10/16/2015
Your resume is essential to helping you get a job – you’re unlikely to get far without it. As a record of your achievement, it (ideally) lays out for an employer exactly what you have done and therefore that you can do the job for which you’re applying.

Sounds simple enough, but occasionally people slip up when they think about their resume as a reflection of who they are. At times, as any hiring manager will tell you, there’s definitely a tendency for some people to overshare and, it seems, to put down anything that enters their mind when they happen to be putting together this document.

Where the professional and the strictly personal overlap, let’s take a look at what you should leave out to avoid a CV TMI!

Gaps in work history

It’s a fact that sometimes even strong candidates have periods when they were not working. And while this may sometimes be due to unemployment, there are many perfectly good reasons why gaps may exist on the resume. Of course, being unemployed isn’t always a sign of a dubious candidate, though this assumption can sometimes be made.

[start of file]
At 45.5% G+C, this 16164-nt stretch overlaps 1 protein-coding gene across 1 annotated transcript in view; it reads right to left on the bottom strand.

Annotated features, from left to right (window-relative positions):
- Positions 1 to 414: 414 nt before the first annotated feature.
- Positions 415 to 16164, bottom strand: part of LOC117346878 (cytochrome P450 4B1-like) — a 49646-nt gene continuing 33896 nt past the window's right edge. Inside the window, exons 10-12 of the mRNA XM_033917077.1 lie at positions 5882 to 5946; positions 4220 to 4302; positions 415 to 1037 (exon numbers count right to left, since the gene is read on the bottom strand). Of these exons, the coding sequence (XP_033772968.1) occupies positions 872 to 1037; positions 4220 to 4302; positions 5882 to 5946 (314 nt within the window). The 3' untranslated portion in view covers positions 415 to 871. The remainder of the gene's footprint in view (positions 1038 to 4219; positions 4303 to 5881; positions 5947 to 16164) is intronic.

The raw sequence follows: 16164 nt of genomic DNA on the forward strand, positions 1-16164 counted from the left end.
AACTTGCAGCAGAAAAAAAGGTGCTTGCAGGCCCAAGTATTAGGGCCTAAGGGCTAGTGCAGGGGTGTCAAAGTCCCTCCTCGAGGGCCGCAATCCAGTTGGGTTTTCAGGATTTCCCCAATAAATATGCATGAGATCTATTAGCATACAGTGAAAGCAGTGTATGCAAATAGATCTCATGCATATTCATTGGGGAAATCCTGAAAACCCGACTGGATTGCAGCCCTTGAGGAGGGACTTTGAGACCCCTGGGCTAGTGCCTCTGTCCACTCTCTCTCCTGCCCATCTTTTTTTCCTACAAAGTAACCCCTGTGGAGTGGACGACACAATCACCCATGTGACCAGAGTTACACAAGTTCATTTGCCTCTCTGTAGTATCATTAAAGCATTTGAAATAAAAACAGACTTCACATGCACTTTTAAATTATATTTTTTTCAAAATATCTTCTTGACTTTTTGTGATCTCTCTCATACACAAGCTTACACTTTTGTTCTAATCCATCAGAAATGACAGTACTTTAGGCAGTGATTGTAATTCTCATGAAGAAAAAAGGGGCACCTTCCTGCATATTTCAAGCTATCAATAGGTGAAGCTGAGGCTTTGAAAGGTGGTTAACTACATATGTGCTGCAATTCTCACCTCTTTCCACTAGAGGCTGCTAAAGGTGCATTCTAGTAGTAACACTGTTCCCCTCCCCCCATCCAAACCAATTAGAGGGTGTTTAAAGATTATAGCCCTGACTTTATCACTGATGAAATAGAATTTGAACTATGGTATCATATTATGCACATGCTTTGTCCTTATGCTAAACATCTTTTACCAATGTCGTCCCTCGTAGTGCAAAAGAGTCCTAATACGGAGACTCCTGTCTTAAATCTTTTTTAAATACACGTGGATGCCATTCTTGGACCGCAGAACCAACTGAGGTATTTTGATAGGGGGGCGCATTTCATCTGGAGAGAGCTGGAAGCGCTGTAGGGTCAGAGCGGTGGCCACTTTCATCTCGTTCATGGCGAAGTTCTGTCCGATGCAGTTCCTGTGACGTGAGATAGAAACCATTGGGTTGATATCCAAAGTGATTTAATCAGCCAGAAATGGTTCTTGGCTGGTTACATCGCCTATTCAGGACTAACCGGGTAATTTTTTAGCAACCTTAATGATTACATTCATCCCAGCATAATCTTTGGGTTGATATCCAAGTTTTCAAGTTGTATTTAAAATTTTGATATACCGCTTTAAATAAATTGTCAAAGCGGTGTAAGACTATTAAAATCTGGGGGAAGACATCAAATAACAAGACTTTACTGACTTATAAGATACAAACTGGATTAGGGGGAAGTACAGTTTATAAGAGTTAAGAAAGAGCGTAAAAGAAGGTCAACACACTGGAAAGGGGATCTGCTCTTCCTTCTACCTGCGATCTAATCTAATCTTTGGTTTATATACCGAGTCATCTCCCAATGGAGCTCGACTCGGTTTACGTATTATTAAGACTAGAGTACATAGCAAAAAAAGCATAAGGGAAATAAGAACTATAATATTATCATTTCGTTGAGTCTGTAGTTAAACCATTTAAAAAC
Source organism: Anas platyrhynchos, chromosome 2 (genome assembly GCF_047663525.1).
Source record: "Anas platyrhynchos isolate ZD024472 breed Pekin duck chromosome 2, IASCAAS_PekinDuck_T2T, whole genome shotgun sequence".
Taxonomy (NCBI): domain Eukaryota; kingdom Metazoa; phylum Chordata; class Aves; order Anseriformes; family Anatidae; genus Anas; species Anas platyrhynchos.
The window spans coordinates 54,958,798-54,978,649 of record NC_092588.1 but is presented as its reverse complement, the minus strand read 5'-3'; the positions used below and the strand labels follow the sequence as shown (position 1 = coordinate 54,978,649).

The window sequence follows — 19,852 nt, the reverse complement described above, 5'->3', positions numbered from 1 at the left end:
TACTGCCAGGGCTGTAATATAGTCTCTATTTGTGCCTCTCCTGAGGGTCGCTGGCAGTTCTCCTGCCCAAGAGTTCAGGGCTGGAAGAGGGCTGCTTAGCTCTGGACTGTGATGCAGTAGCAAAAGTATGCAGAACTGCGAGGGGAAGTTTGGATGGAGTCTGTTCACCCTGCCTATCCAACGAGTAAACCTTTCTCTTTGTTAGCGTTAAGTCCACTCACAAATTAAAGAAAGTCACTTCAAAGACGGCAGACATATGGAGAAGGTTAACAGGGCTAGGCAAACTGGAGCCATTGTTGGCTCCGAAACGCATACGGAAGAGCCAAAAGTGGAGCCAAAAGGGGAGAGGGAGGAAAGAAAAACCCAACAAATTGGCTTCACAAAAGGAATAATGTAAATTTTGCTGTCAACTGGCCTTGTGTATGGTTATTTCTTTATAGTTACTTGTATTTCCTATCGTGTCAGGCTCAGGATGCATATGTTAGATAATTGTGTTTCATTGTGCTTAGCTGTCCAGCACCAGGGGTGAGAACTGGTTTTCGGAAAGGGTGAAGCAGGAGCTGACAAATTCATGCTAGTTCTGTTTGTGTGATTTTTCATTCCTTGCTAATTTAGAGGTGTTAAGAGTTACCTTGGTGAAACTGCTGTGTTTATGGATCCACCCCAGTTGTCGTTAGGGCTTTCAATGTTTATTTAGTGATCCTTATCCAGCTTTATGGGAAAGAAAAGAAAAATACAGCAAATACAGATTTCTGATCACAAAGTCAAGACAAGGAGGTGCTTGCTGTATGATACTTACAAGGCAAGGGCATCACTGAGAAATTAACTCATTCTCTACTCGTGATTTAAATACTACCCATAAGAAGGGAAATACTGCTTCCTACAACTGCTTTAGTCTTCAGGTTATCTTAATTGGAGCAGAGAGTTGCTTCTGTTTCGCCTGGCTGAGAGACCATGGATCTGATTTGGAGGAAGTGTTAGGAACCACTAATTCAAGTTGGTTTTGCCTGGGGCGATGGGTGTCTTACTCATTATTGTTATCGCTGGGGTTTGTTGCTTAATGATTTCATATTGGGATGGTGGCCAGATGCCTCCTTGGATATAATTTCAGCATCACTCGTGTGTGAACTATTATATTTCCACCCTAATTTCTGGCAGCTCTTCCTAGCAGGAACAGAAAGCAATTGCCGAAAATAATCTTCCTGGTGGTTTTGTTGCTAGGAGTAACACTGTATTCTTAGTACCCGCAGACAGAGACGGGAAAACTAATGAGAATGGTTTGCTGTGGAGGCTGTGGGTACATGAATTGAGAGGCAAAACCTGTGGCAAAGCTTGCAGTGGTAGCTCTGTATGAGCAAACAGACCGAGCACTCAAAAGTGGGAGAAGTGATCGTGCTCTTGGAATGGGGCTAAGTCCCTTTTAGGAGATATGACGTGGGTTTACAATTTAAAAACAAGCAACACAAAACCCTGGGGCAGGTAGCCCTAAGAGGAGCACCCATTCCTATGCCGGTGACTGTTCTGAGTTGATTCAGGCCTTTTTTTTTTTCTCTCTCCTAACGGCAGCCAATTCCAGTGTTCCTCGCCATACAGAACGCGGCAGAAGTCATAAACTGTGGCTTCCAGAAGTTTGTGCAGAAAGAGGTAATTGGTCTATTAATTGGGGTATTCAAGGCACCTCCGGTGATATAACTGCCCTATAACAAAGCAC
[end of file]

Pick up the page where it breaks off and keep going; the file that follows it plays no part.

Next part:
Employers like to see where all your time went for at least the last few years. If gaps exist, you may need to add a little context, by noting, for example, that you were caring for an ill family member or taking time to travel, or whatever the case may be. You could also choose to provide only years of employment rather than months in order to hide the breaks in work history.

Social media links

It’s not uncommon, especially among the more tech-savvy generation, to include a link to one’s Facebook or Instagram profile to help the employer get to know ‘the real me’. This is so rarely a good move that it’s not even really worth considering. More or less the only circumstance in which including a social media profile might be a good move would be when submitting a creative portfolio – in these cases, you might link to a professional Twitter or a creative site such as Behance.

Otherwise, it demonstrates a poor understanding of work/life divide and might backfire if your would-be employer discovers those Friday night selfies you’d rather they didn’t.

Your photo